US Politics and Why it Matters for Canada
In the past five years, many of the fundamental pinions of public life in the US—the peaceful transition of power, the part former presidents play in politics, the role of the federal bureaucracy, the respect for election results, the once-iron rule that parties holding the White House suffer devastating losses in midterm elections—have been overturned. At the same time, a mature democracy that is the most powerful economic and military power faces challenges not only from a resurgent Russia and an ascendant China but also from severe strains at home. This workshop series on United States politics and policy will provide an introduction to contemporary American civic life at a time of transformational change not only in the country’s domestic profile but also in its role in North America and beyond.
These sessions will be led by David Shribman, who has taught the US Policy Landscape course at Max Bell since the inception of the School, holds a Pulitzer Prize, is the executive editor emeritus of the Pittsburgh Post-Gazette and Scholar in Residence at Carnegie Mellon University, is a nationally-syndicated columnist in the US and writes a column for the Globe and Mail, and was Washington bureau chief of The Boston Globe and chief political writer of The Wall Street Journal.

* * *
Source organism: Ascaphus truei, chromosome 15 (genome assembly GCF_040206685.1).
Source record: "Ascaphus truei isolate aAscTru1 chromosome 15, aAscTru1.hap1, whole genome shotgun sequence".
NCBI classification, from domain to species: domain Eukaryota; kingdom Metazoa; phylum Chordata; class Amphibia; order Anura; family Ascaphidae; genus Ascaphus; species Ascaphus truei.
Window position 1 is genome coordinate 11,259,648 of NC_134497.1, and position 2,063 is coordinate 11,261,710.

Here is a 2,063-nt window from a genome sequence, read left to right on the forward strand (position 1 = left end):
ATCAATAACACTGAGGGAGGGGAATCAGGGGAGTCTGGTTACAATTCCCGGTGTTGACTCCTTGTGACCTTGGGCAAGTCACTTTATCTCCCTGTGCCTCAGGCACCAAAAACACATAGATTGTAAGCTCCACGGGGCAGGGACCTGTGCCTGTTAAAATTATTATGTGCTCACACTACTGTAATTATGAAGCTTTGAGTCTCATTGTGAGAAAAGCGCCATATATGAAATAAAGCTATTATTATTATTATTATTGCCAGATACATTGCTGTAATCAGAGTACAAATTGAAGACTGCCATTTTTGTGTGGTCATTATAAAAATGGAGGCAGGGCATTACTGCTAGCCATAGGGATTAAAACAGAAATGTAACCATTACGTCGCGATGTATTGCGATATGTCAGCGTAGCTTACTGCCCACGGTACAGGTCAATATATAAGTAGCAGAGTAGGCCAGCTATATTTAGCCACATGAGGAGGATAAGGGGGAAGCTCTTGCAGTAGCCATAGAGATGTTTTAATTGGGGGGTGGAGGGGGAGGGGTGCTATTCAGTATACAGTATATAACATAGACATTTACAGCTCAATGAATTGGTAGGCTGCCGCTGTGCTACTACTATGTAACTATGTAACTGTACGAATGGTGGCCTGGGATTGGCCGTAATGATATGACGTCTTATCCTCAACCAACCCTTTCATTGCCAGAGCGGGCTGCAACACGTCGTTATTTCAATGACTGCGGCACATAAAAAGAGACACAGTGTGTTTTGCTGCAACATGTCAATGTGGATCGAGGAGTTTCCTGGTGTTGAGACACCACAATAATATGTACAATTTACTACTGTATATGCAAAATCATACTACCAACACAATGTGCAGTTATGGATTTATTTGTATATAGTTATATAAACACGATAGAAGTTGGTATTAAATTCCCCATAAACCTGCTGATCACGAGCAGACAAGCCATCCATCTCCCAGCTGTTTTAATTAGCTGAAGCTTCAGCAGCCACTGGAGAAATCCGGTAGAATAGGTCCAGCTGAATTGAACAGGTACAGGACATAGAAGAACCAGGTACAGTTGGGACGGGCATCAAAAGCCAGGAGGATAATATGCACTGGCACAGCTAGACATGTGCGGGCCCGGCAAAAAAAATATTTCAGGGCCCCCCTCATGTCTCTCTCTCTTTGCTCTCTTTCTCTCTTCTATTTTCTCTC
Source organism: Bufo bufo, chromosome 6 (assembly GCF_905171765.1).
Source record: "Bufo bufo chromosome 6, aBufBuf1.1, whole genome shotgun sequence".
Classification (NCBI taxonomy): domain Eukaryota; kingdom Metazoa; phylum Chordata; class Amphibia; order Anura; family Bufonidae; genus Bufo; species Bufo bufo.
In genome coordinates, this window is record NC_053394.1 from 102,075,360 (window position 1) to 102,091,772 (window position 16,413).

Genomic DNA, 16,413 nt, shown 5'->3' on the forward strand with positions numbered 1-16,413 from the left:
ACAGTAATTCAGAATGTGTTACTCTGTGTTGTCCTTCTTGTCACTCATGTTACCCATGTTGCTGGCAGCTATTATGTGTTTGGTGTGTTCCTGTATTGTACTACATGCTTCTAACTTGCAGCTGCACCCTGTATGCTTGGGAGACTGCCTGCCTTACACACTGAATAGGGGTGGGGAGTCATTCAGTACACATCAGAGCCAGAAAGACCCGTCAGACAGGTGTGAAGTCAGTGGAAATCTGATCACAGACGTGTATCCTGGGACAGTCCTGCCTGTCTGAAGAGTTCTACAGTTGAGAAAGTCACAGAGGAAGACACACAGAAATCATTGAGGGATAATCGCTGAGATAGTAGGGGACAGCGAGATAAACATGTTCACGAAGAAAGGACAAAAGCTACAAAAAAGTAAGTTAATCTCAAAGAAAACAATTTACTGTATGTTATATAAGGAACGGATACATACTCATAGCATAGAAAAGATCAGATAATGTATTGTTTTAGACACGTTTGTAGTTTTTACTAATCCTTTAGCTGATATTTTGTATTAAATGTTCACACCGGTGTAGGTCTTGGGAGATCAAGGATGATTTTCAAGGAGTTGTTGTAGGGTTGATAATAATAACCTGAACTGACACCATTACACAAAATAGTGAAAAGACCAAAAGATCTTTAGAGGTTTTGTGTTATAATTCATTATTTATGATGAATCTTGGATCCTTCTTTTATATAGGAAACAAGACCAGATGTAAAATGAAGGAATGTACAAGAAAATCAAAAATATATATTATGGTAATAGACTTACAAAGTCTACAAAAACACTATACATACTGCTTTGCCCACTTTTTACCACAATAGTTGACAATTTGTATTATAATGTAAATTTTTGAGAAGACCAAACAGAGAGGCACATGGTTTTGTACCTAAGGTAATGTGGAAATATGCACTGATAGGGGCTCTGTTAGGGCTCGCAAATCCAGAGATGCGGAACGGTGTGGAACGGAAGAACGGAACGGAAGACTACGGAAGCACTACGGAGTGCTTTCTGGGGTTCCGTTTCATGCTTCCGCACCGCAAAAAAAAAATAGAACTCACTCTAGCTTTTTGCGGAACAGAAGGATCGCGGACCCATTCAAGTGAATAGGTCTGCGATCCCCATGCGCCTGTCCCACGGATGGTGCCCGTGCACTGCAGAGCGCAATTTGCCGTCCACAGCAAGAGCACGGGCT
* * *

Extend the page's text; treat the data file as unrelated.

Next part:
- September 14: The Constitutional framework. Origins of the American system, the theory behind the Constitution; checks and balances; separation of powers; and how these elements affect contemporary American politics and policy.
- Optional Participant preparation (20 minutes) : Read the Constitution and Federalist Paper #10, both available online.
- September 21: The American presidency. Evolution of the office from Washington to Biden, the role of character in the presidency, how the presidency shapes the country and is reflected in the country.
- Optional Participant preparation (20 minutes): Read selected brief presidential profiles in Character Above All.
- September 28: Who makes policy in the United States? The answer is complicated: Along with the president, policy is made by Congress, the Washington bureaucracy and the Supreme Court—and why all three have a role. How this differs from Canada, and why that is important.
- October 5: Strains on the system, and why that matters to Canada. The shifting profiles of the parties. The populist rebellion, Trump and the January 6 insurgency. The racial reckoning. The implications for Canada.